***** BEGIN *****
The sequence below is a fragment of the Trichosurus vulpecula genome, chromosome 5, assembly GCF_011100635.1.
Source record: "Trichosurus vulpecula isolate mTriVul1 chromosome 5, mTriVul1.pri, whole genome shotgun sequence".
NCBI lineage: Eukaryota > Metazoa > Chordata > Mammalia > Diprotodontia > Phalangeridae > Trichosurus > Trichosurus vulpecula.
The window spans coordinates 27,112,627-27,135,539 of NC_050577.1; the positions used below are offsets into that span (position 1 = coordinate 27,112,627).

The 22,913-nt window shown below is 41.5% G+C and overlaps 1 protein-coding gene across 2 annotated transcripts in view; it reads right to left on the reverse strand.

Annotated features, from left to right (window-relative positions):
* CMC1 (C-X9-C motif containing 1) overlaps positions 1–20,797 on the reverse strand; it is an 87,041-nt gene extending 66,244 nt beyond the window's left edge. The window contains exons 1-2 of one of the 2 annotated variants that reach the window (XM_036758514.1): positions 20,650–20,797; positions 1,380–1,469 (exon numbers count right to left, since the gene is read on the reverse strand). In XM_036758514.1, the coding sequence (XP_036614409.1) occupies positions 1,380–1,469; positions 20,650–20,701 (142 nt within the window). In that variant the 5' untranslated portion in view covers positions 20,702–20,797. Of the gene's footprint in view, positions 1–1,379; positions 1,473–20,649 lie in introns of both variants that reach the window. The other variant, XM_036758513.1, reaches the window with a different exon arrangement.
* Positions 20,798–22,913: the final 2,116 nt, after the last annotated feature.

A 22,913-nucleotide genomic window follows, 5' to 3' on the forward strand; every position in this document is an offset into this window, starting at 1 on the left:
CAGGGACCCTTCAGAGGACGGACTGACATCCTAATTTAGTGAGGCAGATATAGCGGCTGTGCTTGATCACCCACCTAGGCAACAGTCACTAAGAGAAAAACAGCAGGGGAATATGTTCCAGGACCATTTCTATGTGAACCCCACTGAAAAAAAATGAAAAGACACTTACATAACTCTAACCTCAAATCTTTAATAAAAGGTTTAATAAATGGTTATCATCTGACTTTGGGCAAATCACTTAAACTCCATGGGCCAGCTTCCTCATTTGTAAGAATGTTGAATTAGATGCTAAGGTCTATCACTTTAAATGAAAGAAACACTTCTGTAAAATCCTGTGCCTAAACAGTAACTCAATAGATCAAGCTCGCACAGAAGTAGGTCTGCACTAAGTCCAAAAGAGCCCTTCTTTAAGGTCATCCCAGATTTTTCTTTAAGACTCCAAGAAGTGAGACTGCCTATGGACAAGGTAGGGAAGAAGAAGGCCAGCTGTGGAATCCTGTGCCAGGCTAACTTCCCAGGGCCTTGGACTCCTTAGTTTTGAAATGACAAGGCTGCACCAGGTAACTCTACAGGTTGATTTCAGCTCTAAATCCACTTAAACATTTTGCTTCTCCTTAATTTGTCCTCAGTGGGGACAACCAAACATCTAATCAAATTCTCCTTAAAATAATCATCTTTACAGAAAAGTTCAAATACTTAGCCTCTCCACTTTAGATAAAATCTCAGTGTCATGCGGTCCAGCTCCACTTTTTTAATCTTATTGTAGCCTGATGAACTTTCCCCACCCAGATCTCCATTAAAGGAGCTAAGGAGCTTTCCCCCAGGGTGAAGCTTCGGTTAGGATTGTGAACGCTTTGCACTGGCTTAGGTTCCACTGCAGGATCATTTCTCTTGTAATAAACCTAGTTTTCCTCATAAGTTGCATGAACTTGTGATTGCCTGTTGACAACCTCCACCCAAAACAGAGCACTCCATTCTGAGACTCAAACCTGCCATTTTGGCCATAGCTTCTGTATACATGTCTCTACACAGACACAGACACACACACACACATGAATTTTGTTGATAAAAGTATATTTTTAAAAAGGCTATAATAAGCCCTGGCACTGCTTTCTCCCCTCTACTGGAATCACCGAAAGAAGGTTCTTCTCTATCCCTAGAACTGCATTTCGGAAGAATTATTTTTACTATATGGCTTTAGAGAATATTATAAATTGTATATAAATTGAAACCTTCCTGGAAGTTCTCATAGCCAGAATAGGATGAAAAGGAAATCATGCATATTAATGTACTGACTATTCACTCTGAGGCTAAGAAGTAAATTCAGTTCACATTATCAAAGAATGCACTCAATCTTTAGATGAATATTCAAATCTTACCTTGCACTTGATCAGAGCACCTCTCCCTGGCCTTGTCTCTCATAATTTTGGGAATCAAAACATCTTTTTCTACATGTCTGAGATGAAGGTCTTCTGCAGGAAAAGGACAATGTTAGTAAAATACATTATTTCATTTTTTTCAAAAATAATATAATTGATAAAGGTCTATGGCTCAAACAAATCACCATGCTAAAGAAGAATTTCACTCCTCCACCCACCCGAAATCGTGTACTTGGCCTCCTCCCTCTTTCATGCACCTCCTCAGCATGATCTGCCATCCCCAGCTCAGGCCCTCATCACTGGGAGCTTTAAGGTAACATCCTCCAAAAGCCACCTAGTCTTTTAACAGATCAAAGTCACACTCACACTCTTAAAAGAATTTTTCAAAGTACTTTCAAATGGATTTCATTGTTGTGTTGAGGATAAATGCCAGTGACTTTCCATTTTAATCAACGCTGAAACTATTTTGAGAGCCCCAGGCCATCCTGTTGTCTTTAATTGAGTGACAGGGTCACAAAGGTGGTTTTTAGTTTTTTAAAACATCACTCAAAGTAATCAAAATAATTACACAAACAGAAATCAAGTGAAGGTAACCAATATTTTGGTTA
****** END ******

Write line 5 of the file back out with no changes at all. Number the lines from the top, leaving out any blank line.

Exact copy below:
The 22,913-nt window shown below is 41.5% G+C and overlaps 1 protein-coding gene across 2 annotated transcripts in view; it reads right to left on the reverse strand.